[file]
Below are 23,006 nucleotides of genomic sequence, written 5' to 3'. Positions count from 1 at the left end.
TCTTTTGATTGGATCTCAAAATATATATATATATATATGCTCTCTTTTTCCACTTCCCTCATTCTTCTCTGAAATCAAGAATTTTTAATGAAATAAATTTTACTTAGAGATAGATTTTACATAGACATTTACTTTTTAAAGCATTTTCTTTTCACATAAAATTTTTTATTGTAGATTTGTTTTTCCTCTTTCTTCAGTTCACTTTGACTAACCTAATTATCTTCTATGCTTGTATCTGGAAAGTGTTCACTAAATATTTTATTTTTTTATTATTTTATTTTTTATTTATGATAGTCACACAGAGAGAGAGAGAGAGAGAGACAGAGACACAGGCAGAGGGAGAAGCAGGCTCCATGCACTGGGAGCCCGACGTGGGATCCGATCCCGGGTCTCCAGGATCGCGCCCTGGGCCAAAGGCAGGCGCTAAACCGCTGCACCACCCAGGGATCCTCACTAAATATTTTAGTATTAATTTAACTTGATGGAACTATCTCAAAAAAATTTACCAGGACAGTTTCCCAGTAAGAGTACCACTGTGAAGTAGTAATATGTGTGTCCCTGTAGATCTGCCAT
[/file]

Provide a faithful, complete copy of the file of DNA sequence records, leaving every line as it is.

Below are 23,006 nucleotides of genomic sequence, written 5' to 3'. Positions count from 1 at the left end.
TCTTTTGATTGGATCTCAAAATATATATATATATATATGCTCTCTTTTTCCACTTCCCTCATTCTTCTCTGAAATCAAGAATTTTTAATGAAATAAATTTTACTTAGAGATAGATTTTACATAGACATTTACTTTTTAAAGCATTTTCTTTTCACATAAAATTTTTTATTGTAGATTTGTTTTTCCTCTTTCTTCAGTTCACTTTGACTAACCTAATTATCTTCTATGCTTGTATCTGGAAAGTGTTCACTAAATATTTTATTTTTTTATTATTTTATTTTTTATTTATGATAGTCACACAGAGAGAGAGAGAGAGAGAGACAGAGACACAGGCAGAGGGAGAAGCAGGCTCCATGCACTGGGAGCCCGACGTGGGATCCGATCCCGGGTCTCCAGGATCGCGCCCTGGGCCAAAGGCAGGCGCTAAACCGCTGCACCACCCAGGGATCCTCACTAAATATTTTAGTATTAATTTAACTTGATGGAACTATCTCAAAAAAATTTACCAGGACAGTTTCCCAGTAAGAGTACCACTGTGAAGTAGTAATATGTGTGTCCCTGTAGATCTGCCAT